Whether it’s holding a terribly uncomfortable posture in Vinyasa, keeping my arms up over my head in a Kundalini posture for 20 minutes or holding a meditation for longer than I wish to, yoga is constantly forcing me to my edge. And it’s at this edge where the real transformation happens — while we are riding the burn, when we resist giving up, when we resist giving in. Time and again yoga, specifically Kundalini, has transported me to the places where I would normally give up and given me the opportunity to not. In doing this on the yoga mat — in holding my resolve to finish the posture or the meditation regardless of the discomfort and regardless of how much I want to quit — I’ve learned to do it off the mat. It’s translated into real-life results, not just yoga results, and carried me through the times I have wanted to give up along this path. It’s made me strong.
GIVEN ME SPIRITUAL TEACHERS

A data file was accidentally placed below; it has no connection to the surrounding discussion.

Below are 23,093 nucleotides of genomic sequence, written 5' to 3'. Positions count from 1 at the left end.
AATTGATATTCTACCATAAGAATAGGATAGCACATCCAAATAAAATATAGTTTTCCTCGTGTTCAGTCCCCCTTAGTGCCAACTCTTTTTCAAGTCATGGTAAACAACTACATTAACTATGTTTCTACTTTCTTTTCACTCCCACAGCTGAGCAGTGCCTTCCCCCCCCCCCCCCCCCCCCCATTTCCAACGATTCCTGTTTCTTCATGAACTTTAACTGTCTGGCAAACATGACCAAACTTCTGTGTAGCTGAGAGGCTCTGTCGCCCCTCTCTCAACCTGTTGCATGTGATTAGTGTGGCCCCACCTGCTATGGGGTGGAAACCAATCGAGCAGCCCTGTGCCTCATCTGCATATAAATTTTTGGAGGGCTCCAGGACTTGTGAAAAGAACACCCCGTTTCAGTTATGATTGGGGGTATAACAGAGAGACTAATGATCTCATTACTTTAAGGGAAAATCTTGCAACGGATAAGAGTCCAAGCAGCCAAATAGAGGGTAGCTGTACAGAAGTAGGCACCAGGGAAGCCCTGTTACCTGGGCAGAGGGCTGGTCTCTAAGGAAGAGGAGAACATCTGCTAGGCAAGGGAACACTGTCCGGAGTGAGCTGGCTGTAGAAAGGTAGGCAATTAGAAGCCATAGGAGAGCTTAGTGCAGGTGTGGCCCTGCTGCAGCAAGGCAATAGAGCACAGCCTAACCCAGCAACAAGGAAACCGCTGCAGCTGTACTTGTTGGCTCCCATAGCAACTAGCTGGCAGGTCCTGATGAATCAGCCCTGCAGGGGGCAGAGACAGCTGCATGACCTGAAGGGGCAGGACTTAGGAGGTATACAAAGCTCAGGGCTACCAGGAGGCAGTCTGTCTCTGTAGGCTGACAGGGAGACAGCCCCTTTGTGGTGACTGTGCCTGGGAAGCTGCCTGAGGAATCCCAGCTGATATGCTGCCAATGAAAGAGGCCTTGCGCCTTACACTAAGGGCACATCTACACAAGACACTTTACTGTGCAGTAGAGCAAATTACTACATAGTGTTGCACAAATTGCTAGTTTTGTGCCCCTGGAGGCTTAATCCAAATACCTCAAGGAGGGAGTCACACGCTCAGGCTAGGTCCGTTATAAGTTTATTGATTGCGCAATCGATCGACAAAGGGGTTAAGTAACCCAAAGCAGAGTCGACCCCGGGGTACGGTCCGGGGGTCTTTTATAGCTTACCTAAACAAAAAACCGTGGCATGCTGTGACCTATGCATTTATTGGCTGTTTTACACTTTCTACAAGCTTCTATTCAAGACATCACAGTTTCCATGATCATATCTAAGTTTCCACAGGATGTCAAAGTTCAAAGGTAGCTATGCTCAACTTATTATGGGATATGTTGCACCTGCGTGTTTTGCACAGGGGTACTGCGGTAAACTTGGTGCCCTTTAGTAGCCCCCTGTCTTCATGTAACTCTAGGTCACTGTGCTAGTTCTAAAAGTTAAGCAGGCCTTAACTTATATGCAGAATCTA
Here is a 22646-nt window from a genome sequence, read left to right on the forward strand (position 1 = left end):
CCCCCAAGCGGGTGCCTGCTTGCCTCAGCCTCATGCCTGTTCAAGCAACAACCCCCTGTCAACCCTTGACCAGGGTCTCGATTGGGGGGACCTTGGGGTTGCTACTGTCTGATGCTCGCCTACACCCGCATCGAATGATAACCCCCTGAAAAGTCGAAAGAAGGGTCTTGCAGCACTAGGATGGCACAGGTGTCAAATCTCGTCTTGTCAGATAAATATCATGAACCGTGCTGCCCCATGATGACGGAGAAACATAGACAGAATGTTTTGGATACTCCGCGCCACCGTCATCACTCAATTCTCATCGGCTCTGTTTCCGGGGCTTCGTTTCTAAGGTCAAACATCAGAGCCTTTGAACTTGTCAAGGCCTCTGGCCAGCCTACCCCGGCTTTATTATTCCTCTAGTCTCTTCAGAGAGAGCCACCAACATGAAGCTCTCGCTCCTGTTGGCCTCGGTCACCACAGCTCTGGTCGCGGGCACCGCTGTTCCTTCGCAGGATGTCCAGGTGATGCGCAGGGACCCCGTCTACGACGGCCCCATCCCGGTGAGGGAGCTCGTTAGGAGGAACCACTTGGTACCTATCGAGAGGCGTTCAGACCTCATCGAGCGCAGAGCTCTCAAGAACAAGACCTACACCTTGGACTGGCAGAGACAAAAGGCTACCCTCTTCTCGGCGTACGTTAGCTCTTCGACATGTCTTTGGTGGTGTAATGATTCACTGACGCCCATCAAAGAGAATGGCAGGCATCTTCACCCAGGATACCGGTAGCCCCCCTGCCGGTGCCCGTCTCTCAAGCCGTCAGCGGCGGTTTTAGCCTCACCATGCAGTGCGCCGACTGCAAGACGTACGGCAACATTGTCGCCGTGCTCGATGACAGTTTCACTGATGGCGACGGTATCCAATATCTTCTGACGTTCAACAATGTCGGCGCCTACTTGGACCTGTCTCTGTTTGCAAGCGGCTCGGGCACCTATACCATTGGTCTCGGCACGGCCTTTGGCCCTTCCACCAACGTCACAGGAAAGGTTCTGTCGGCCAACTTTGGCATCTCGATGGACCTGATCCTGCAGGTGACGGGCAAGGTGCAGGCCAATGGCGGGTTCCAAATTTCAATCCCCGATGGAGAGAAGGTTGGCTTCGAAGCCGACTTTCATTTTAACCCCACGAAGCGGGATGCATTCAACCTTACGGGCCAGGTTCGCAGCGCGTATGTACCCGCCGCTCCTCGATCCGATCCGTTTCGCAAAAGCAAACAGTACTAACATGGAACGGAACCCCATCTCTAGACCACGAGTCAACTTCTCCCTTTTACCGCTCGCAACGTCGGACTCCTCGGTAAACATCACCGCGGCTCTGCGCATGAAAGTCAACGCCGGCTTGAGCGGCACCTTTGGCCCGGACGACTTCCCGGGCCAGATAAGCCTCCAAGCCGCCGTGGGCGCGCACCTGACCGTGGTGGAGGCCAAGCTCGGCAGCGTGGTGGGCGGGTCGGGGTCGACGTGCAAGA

Yoga has brought me into contact with a number of spiritual teachers who have helped inspire and guide my path, helped me to make sense of the crazy that is this journey, taken me beyond my limited understandings, opened me up to texts and teachings and sacred practices, held me in my darkest hours, pushed me when I needed to be pushed, and have become my real-life role models: my Kundalini teachers at the San Francisco ashram, including Awtar Kaur Khalsa, Seva Simran Khalsa and Saram Singh Khalsa; my Vinyasa teacher, Stephanie Snyder; Kia Miller, my YogaGlo Kundalini teacher who was with me in my darkest hours (though she has no idea who I am); my first meditation teacher, James Baraz, who opened me up to this world in January 2012; Gabby Bernstein (who also has no idea who I am) and Gurmukh, who both introduced me to Kundalini; and Sat Siri, who I met at a Mastin Kipp retreat and is now my forever Kundalini teacher. All of these individuals are powerhouses of knowledge and have shaped me in some form, but more importantly, almost all have come to where they are from some sort of traumatic beginning and used yoga to transform their suffering into service to others.
Holly Whitaker is a sobriety coach, teacher, speaker, co-host and co-producer of the Home podcast, and Kundalini yoga and meditation instructor. She writes about addiction and addiction recovery on her 1-888-PURPOSE website, Hip Sobriety.